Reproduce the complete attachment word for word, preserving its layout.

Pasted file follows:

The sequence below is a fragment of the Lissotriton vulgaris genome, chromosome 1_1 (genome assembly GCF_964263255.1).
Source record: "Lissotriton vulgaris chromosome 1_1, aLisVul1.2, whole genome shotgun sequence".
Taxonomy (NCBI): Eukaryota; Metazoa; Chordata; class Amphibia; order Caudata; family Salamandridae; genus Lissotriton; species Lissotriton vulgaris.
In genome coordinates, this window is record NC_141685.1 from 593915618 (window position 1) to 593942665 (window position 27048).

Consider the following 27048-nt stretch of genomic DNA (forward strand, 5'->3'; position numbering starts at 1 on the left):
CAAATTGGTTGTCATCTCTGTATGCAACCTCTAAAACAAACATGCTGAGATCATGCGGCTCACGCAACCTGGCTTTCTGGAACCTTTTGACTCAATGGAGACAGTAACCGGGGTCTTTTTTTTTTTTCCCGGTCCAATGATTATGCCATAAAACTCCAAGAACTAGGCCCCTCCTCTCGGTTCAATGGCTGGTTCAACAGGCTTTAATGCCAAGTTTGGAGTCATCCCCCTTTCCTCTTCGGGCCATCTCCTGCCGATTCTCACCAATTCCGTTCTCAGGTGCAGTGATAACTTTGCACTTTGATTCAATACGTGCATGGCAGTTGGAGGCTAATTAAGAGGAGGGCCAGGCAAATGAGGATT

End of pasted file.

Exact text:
The sequence below is a fragment of the Lissotriton vulgaris genome, chromosome 1_1 (genome assembly GCF_964263255.1).
Source record: "Lissotriton vulgaris chromosome 1_1, aLisVul1.2, whole genome shotgun sequence".
Taxonomy (NCBI): Eukaryota; Metazoa; Chordata; class Amphibia; order Caudata; family Salamandridae; genus Lissotriton; species Lissotriton vulgaris.
In genome coordinates, this window is record NC_141685.1 from 593915618 (window position 1) to 593942665 (window position 27048).

Consider the following 27048-nt stretch of genomic DNA (forward strand, 5'->3'; position numbering starts at 1 on the left):
CAAATTGGTTGTCATCTCTGTATGCAACCTCTAAAACAAACATGCTGAGATCATGCGGCTCACGCAACCTGGCTTTCTGGAACCTTTTGACTCAATGGAGACAGTAACCGGGGTCTTTTTTTTTTTTCCCGGTCCAATGATTATGCCATAAAACTCCAAGAACTAGGCCCCTCCTCTCGGTTCAATGGCTGGTTCAACAGGCTTTAATGCCAAGTTTGGAGTCATCCCCCTTTCCTCTTCGGGCCATCTCCTGCCGATTCTCACCAATTCCGTTCTCAGGTGCAGTGATAACTTTGCACTTTGATTCAATACGTGCATGGCAGTTGGAGGCTAATTAAGAGGAGGGCCAGGCAAATGAGGATT